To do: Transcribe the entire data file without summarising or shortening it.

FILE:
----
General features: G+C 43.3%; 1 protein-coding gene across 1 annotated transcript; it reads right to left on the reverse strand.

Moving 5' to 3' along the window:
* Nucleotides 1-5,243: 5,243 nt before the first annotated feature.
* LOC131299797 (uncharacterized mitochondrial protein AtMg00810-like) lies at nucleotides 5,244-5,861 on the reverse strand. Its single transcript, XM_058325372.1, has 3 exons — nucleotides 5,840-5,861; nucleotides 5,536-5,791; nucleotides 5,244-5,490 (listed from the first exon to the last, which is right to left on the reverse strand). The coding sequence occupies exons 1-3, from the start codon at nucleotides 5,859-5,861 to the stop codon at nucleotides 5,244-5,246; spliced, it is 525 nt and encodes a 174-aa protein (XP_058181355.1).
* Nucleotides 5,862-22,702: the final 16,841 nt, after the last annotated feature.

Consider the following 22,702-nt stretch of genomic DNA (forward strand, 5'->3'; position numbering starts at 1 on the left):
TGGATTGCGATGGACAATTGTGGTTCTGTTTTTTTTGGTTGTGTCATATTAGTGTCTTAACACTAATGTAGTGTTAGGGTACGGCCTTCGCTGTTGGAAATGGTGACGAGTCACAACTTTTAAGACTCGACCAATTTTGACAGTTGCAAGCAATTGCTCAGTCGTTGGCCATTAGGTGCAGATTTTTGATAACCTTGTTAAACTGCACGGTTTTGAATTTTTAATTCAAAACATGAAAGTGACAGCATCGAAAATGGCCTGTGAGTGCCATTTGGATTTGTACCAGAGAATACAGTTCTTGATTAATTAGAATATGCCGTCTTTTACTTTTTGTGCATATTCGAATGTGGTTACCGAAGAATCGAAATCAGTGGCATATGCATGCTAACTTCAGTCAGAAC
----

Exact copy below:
General features: G+C 43.3%; 1 protein-coding gene across 1 annotated transcript; it reads right to left on the reverse strand.

Moving 5' to 3' along the window:
* Nucleotides 1-5,243: 5,243 nt before the first annotated feature.
* LOC131299797 (uncharacterized mitochondrial protein AtMg00810-like) lies at nucleotides 5,244-5,861 on the reverse strand. Its single transcript, XM_058325372.1, has 3 exons — nucleotides 5,840-5,861; nucleotides 5,536-5,791; nucleotides 5,244-5,490 (listed from the first exon to the last, which is right to left on the reverse strand). The coding sequence occupies exons 1-3, from the start codon at nucleotides 5,859-5,861 to the stop codon at nucleotides 5,244-5,246; spliced, it is 525 nt and encodes a 174-aa protein (XP_058181355.1).
* Nucleotides 5,862-22,702: the final 16,841 nt, after the last annotated feature.

Consider the following 22,702-nt stretch of genomic DNA (forward strand, 5'->3'; position numbering starts at 1 on the left):
TGGATTGCGATGGACAATTGTGGTTCTGTTTTTTTTGGTTGTGTCATATTAGTGTCTTAACACTAATGTAGTGTTAGGGTACGGCCTTCGCTGTTGGAAATGGTGACGAGTCACAACTTTTAAGACTCGACCAATTTTGACAGTTGCAAGCAATTGCTCAGTCGTTGGCCATTAGGTGCAGATTTTTGATAACCTTGTTAAACTGCACGGTTTTGAATTTTTAATTCAAAACATGAAAGTGACAGCATCGAAAATGGCCTGTGAGTGCCATTTGGATTTGTACCAGAGAATACAGTTCTTGATTAATTAGAATATGCCGTCTTTTACTTTTTGTGCATATTCGAATGTGGTTACCGAAGAATCGAAATCAGTGGCATATGCATGCTAACTTCAGTCAGAAC